3
Categorization of Images

David Forsyth

3.1 CHALLENGES IN OBJECT RECOGNITION

The process of determining whether a picture is pornographic involves object recognition, which is difficult for a lot of reasons. First, it is difficult to know what an object is; things look different from different angles and in different lights. When color and texture change, things look different. People can change their appearance by moving their heads around. We do not look different to one another when we do this, but we certainly look different in pictures.

The state of the art in object recognition is finding buildings in pictures taken from satellites. Computer programs sometimes can find people. We are good at finding faces. We can tell—sort of—whether a picture has nearly naked people in it. But there is no program that reliably determines whether there are people wearing clothing in a picture. The main way to look for people with clothes is to look for the ones without clothes. It is a remarkable fact of nature that virtually everyone’s skin looks about the same in a picture (even across different racial groups), as long as we are careful about intensity issues. Skin is easy to detect reliably in pictures, so the first thing we look for is skin. But we need to realize that photographs of the California desert, apple pies, and all sorts of other things also have a blank color. Therefore, we need a pattern for how skin is arranged.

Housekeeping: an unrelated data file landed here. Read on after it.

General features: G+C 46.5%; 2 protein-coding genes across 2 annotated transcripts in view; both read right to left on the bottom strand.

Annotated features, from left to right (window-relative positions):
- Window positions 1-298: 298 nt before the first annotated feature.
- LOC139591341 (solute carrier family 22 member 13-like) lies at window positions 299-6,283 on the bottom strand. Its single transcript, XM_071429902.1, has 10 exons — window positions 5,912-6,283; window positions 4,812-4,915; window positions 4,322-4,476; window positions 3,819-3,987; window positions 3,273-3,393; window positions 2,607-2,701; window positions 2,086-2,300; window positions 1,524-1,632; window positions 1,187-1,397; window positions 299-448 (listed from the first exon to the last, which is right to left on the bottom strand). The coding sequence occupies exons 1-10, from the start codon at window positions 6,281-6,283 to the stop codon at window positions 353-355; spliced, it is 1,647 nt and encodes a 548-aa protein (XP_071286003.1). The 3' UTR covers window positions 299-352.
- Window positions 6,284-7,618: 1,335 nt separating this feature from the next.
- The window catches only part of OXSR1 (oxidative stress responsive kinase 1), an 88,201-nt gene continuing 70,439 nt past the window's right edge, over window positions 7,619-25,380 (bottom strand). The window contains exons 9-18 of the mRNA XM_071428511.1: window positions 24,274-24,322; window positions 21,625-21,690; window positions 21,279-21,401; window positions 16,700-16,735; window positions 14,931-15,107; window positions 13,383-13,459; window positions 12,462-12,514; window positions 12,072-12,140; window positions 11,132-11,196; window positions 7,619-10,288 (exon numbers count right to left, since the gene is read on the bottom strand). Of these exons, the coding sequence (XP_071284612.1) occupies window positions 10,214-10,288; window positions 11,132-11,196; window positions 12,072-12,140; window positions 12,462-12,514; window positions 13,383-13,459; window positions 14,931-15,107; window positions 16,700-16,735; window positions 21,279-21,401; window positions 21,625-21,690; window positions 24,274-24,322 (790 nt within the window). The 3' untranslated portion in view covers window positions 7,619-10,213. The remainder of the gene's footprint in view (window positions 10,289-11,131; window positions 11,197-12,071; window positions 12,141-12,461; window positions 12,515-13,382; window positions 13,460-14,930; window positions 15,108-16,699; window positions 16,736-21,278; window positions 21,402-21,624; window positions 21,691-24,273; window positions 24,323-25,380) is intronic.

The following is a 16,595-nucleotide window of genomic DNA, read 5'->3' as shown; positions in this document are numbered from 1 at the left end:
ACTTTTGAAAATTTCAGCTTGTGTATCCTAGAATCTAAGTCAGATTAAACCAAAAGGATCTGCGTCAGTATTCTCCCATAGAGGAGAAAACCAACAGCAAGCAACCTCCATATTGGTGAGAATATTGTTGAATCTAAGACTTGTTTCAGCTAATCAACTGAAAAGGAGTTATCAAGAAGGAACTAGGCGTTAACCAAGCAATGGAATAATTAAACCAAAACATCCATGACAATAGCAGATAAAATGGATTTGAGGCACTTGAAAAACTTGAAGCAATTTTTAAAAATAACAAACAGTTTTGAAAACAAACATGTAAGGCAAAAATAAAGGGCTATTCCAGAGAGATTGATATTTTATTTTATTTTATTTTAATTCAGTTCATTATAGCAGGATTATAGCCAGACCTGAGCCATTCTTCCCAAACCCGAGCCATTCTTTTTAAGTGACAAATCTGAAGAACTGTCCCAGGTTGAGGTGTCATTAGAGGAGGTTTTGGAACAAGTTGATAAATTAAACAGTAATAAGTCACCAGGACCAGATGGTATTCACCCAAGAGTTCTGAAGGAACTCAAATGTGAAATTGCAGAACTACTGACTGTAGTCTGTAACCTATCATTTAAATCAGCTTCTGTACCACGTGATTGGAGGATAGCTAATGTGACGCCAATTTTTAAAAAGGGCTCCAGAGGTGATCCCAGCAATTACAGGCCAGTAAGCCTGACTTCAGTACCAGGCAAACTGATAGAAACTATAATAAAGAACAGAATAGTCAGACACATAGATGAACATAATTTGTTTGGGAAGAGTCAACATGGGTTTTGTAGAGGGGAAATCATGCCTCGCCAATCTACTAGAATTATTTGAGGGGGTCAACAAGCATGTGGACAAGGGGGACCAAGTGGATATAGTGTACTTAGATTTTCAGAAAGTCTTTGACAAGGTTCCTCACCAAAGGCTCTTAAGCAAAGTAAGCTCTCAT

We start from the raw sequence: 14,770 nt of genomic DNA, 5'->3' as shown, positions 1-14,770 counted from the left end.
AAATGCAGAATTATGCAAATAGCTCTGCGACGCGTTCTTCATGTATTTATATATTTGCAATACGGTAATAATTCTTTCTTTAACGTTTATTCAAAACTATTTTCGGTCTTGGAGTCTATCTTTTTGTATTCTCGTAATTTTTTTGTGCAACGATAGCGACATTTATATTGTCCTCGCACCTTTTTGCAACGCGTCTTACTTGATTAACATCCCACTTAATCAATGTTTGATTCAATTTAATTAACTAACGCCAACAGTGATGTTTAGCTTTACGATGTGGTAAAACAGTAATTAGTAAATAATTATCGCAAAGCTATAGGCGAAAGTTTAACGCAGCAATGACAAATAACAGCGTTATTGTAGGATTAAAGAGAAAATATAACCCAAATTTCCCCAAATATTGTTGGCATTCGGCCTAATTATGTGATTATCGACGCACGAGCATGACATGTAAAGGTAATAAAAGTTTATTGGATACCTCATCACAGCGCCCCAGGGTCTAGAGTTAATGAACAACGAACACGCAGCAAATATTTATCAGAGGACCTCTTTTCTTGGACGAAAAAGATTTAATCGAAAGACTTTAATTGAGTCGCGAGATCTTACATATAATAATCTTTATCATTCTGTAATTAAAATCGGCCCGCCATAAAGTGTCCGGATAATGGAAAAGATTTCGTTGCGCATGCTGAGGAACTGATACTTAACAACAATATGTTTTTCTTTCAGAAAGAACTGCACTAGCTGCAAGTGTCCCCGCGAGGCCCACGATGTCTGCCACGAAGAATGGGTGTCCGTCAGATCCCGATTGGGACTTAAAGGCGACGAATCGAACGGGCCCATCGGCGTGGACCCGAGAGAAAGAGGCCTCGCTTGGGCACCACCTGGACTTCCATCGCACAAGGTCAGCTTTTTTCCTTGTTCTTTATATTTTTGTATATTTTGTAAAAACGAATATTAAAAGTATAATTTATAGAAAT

Long, thin bits of skin might be an arm, leg, or torso. Because the kinematics of the body is limited, certain things cannot be done with arms and legs. If I find an arm, for example, then I know where to look for a